Problem Possible reason and remedy
Image will not washout Are you using the right level of water pressure? You can use a power hose using light to medium pressure. Normal tap pressure is not enough. If using a pressure washer, is set it to its lowest setting? 

How opaque is the film positive? Hold it up to the light. If it is letting light pass through then the emulsion will start to harden making washout difficult. Make sure your film positive printer is set to the darkest settings, you can print out 2 copies of the film positive and stick them together.   You can also use a density spray if printing Film Positives on a laser printer.

Has the emulsion gone past its shelf life? Write the date on the label when sensitising – it may save a lot of time and frustration.

Screen maybe over exposed. Check your exposure timings – you can use an exposure calculator to determine the right timings / settings for your exposure unit

Make sure when drying the screen after coating that you don’t overheat it. Temperature needs to be kept below 40c.

Not all of the image washes out or washes out easily Screen likely to be under exposed other tell-tale signs include: 

If the water runoff is heavily emulsion coloured when washing out and if the emulsion feels slippery and soft.

·         Check your exposure timings – you can use an exposure calculator to determine the right timings / settings for your exposure unit

Check for uneven contact between the positive film and screen when exposing. Check the vacuum is working correctly / or glass & weights are in place.

Could be uneven coating of emulsion on the screen. Check the tension of the screen – if it is loose you will not get an even coating of emulsion. Maybe time to get the screen re-stretched.

Only use light to medium water pressure – too much pressure can remove the artwork inadvertently, resist the temptation to give the artwork a blast with the power washer on anything but light setting. After initially wetting the screen on both sides, washout from the print side only with just a final rinse on the squeegee side.

Make sure that the emulsion has been sensitised correctly, the sensitizer powder must be completely dissolved – maybe consider a pre-sensitized emulsion such as Ulano Proclaim EC.

Always degrease the screen before coating with emulsion it helps the emulsion adhere to the mesh as well reducing the chance of pinholes and fish eyes

Stencil washed out but ink won’t go through part of it when printing Check your exposure timings as the screen is likely to be underexposed – you can use an exposure calculator to determine the right timings / settings for your exposure unit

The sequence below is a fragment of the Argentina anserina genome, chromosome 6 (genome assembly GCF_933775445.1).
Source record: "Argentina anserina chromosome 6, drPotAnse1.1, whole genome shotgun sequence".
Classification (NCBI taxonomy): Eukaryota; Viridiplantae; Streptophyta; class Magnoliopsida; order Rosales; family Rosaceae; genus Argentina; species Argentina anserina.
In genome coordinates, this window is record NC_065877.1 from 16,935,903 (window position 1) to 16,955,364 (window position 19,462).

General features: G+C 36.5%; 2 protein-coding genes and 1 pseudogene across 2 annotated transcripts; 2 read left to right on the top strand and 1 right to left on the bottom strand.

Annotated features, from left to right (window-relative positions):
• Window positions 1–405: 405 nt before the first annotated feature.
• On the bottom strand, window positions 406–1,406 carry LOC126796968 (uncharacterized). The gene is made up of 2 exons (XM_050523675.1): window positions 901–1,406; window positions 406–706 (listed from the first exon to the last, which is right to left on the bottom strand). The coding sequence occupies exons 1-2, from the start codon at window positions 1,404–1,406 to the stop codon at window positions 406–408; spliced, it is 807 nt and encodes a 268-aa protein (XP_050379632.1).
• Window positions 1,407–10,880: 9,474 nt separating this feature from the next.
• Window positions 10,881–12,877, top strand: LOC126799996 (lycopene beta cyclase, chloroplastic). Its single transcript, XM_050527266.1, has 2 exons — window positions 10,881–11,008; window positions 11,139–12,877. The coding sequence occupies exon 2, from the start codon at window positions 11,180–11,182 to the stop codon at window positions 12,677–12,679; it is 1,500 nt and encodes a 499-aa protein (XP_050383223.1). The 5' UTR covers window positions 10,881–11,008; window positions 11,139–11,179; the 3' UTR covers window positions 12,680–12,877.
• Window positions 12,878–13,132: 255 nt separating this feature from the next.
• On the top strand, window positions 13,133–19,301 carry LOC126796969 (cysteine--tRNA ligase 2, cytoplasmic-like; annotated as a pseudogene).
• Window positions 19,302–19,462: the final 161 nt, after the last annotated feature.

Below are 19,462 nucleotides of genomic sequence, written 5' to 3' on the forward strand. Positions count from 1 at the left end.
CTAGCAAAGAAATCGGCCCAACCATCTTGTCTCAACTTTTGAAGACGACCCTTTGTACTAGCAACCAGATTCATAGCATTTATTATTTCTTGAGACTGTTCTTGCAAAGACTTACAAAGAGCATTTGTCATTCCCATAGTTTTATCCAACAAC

Make sure that the emulsion is thoroughly washed out as the emulsion can run into the stencil on the squeegee side blocking the artwork. Sometimes you can clean it out with a damp cloth (luck is involved – so best to get the exposure timing and washout right)

Stencil not dried properly after washing out – you can’t beat a drying cabinet (either manufacturer or homemade). Always inspect the stencil in the light to make sure no moisture remains.

Before exposing make sure that the screen is completely dry, the emulsion should be the same ambient temperature of the drying room. If the emulsion is cooler it still has some water content.

 

Fish Eyes Normally caused by contamination so make sure you have degreased your screen thoroughly and that your workspace is clean. Also check that the exposure unit glass is clean and that there is no contamination on the film positive. 

Check that the coating trough is clean, dust free and that the edge is completely clean (make sure there is no evidence of the old emulsion on the coating trough).

When coating the screen, move the trough steadily and with purpose. If you coat too fast the emulsion won’t adhere to the screen correctly. Conversely if you coat too slow and the coating may be too thick.

Fish Eyes can also occur during printing if there is an issue with the emulsion e.g. over its shelf life

Pinholes Similar to Fish Eyes – watch out for contamination on the mesh so make sure you degrease screens. 

Dirty glass on the exposure unit is often a culprit, or contaminated film positives.

Make sure that there are no air bubbles in the emulsion when coating – when sensitizing emulsion leave it at least for a couple of hours (ideally leave overnight) before using it to allow the air to escape.

Don’t coat too fast – allow the emulsion to adhere and fill the mesh aperture

 

 

Top Tip – Useful tools

Chromaline Exposure Calculator

Image result for Chromaline Exposure Calculator

Chromalie exposure calculator eliminates miscalculated exposure time with three kinds of quality checks. An easy, user friendly tool for the novice and the advanced screen maker.

Designed to help determine correct exposure time, print quality check and halftone tests.

http://www.wickedprintingstuff.com/exposing_equipment_and_digital_screen_makers/accessories_inc_bulbs_foam_and_exposure_calculator_LC241/chromaline_exposure_calculator_P2548.html

 

Maybe the best investment you make!